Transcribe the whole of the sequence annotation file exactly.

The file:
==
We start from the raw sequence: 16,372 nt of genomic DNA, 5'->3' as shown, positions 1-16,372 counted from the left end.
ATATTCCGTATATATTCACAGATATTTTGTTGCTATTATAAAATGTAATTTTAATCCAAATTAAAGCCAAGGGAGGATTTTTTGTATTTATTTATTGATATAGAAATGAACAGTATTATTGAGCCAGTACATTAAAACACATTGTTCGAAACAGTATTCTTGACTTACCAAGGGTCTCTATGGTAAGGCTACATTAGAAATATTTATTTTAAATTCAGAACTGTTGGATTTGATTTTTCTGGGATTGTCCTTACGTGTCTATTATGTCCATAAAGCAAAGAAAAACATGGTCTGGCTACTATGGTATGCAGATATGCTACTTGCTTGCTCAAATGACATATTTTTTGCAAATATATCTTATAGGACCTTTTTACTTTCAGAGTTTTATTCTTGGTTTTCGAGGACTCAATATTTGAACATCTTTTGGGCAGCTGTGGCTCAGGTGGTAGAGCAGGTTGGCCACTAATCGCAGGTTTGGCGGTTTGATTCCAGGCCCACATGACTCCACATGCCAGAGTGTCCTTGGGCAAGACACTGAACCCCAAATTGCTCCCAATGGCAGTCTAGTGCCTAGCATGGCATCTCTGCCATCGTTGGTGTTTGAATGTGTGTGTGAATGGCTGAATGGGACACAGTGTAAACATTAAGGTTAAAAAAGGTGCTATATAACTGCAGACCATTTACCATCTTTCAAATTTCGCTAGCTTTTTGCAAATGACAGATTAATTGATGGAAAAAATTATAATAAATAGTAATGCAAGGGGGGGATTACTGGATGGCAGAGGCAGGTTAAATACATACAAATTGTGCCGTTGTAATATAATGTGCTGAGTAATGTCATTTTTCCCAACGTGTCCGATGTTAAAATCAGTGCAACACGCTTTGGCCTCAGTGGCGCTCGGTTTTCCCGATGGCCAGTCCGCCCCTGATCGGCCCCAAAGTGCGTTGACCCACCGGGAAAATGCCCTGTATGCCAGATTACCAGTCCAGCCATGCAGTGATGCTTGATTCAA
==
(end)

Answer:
We start from the raw sequence: 16,372 nt of genomic DNA, 5'->3' as shown, positions 1-16,372 counted from the left end.
ATATTCCGTATATATTCACAGATATTTTGTTGCTATTATAAAATGTAATTTTAATCCAAATTAAAGCCAAGGGAGGATTTTTTGTATTTATTTATTGATATAGAAATGAACAGTATTATTGAGCCAGTACATTAAAACACATTGTTCGAAACAGTATTCTTGACTTACCAAGGGTCTCTATGGTAAGGCTACATTAGAAATATTTATTTTAAATTCAGAACTGTTGGATTTGATTTTTCTGGGATTGTCCTTACGTGTCTATTATGTCCATAAAGCAAAGAAAAACATGGTCTGGCTACTATGGTATGCAGATATGCTACTTGCTTGCTCAAATGACATATTTTTTGCAAATATATCTTATAGGACCTTTTTACTTTCAGAGTTTTATTCTTGGTTTTCGAGGACTCAATATTTGAACATCTTTTGGGCAGCTGTGGCTCAGGTGGTAGAGCAGGTTGGCCACTAATCGCAGGTTTGGCGGTTTGATTCCAGGCCCACATGACTCCACATGCCAGAGTGTCCTTGGGCAAGACACTGAACCCCAAATTGCTCCCAATGGCAGTCTAGTGCCTAGCATGGCATCTCTGCCATCGTTGGTGTTTGAATGTGTGTGTGAATGGCTGAATGGGACACAGTGTAAACATTAAGGTTAAAAAAGGTGCTATATAACTGCAGACCATTTACCATCTTTCAAATTTCGCTAGCTTTTTGCAAATGACAGATTAATTGATGGAAAAAATTATAATAAATAGTAATGCAAGGGGGGGATTACTGGATGGCAGAGGCAGGTTAAATACATACAAATTGTGCCGTTGTAATATAATGTGCTGAGTAATGTCATTTTTCCCAACGTGTCCGATGTTAAAATCAGTGCAACACGCTTTGGCCTCAGTGGCGCTCGGTTTTCCCGATGGCCAGTCCGCCCCTGATCGGCCCCAAAGTGCGTTGACCCACCGGGAAAATGCCCTGTATGCCAGATTACCAGTCCAGCCATGCAGTGATGCTTGATTCAA